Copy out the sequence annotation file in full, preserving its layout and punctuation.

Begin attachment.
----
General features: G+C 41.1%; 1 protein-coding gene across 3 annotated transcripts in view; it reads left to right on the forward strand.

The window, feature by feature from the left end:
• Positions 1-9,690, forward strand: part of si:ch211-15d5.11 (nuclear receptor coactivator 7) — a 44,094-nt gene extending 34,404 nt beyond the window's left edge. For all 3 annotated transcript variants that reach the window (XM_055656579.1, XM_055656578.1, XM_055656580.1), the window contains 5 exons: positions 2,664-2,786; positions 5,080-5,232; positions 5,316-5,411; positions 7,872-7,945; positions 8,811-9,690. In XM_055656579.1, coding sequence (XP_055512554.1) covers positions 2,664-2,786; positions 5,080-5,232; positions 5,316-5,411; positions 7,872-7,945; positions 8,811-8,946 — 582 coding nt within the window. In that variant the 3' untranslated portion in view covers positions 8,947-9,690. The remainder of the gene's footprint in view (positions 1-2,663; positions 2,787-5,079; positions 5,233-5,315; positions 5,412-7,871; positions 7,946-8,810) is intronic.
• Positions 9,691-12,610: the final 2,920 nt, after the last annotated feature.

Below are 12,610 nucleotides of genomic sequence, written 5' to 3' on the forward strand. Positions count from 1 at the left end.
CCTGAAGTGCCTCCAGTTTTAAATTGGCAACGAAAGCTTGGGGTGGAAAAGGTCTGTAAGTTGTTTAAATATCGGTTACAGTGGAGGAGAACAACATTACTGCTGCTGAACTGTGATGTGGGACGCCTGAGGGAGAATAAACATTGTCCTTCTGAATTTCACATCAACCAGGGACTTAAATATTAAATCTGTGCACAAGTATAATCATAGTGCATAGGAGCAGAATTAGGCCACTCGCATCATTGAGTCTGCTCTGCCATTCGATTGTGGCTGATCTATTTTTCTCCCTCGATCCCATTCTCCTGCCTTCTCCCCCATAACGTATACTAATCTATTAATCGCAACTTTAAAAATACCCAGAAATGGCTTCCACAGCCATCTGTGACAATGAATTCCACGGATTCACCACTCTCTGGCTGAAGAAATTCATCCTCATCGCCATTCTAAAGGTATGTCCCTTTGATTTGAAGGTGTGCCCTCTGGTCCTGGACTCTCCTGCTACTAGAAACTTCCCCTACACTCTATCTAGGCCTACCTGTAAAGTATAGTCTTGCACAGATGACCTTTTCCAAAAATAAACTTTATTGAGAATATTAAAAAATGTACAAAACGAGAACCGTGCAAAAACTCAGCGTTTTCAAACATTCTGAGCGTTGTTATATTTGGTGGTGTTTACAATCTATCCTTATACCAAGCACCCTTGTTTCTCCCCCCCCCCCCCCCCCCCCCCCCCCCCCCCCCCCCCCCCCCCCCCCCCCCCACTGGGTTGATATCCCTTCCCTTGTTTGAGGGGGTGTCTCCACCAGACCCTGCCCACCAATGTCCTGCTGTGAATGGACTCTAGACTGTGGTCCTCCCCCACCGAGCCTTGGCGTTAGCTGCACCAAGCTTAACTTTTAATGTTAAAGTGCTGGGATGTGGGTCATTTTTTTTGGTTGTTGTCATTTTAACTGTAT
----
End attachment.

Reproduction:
General features: G+C 41.1%; 1 protein-coding gene across 3 annotated transcripts in view; it reads left to right on the forward strand.

The window, feature by feature from the left end:
• Positions 1-9,690, forward strand: part of si:ch211-15d5.11 (nuclear receptor coactivator 7) — a 44,094-nt gene extending 34,404 nt beyond the window's left edge. For all 3 annotated transcript variants that reach the window (XM_055656579.1, XM_055656578.1, XM_055656580.1), the window contains 5 exons: positions 2,664-2,786; positions 5,080-5,232; positions 5,316-5,411; positions 7,872-7,945; positions 8,811-9,690. In XM_055656579.1, coding sequence (XP_055512554.1) covers positions 2,664-2,786; positions 5,080-5,232; positions 5,316-5,411; positions 7,872-7,945; positions 8,811-8,946 — 582 coding nt within the window. In that variant the 3' untranslated portion in view covers positions 8,947-9,690. The remainder of the gene's footprint in view (positions 1-2,663; positions 2,787-5,079; positions 5,233-5,315; positions 5,412-7,871; positions 7,946-8,810) is intronic.
• Positions 9,691-12,610: the final 2,920 nt, after the last annotated feature.

Below are 12,610 nucleotides of genomic sequence, written 5' to 3' on the forward strand. Positions count from 1 at the left end.
CCTGAAGTGCCTCCAGTTTTAAATTGGCAACGAAAGCTTGGGGTGGAAAAGGTCTGTAAGTTGTTTAAATATCGGTTACAGTGGAGGAGAACAACATTACTGCTGCTGAACTGTGATGTGGGACGCCTGAGGGAGAATAAACATTGTCCTTCTGAATTTCACATCAACCAGGGACTTAAATATTAAATCTGTGCACAAGTATAATCATAGTGCATAGGAGCAGAATTAGGCCACTCGCATCATTGAGTCTGCTCTGCCATTCGATTGTGGCTGATCTATTTTTCTCCCTCGATCCCATTCTCCTGCCTTCTCCCCCATAACGTATACTAATCTATTAATCGCAACTTTAAAAATACCCAGAAATGGCTTCCACAGCCATCTGTGACAATGAATTCCACGGATTCACCACTCTCTGGCTGAAGAAATTCATCCTCATCGCCATTCTAAAGGTATGTCCCTTTGATTTGAAGGTGTGCCCTCTGGTCCTGGACTCTCCTGCTACTAGAAACTTCCCCTACACTCTATCTAGGCCTACCTGTAAAGTATAGTCTTGCACAGATGACCTTTTCCAAAAATAAACTTTATTGAGAATATTAAAAAATGTACAAAACGAGAACCGTGCAAAAACTCAGCGTTTTCAAACATTCTGAGCGTTGTTATATTTGGTGGTGTTTACAATCTATCCTTATACCAAGCACCCTTGTTTCTCCCCCCCCCCCCCCCCCCCCCCCCCCCCCCCCCCCCCCCCCCCCCCCCCCCCACTGGGTTGATATCCCTTCCCTTGTTTGAGGGGGTGTCTCCACCAGACCCTGCCCACCAATGTCCTGCTGTGAATGGACTCTAGACTGTGGTCCTCCCCCACCGAGCCTTGGCGTTAGCTGCACCAAGCTTAACTTTTAATGTTAAAGTGCTGGGATGTGGGTCATTTTTTTTGGTTGTTGTCATTTTAACTGTAT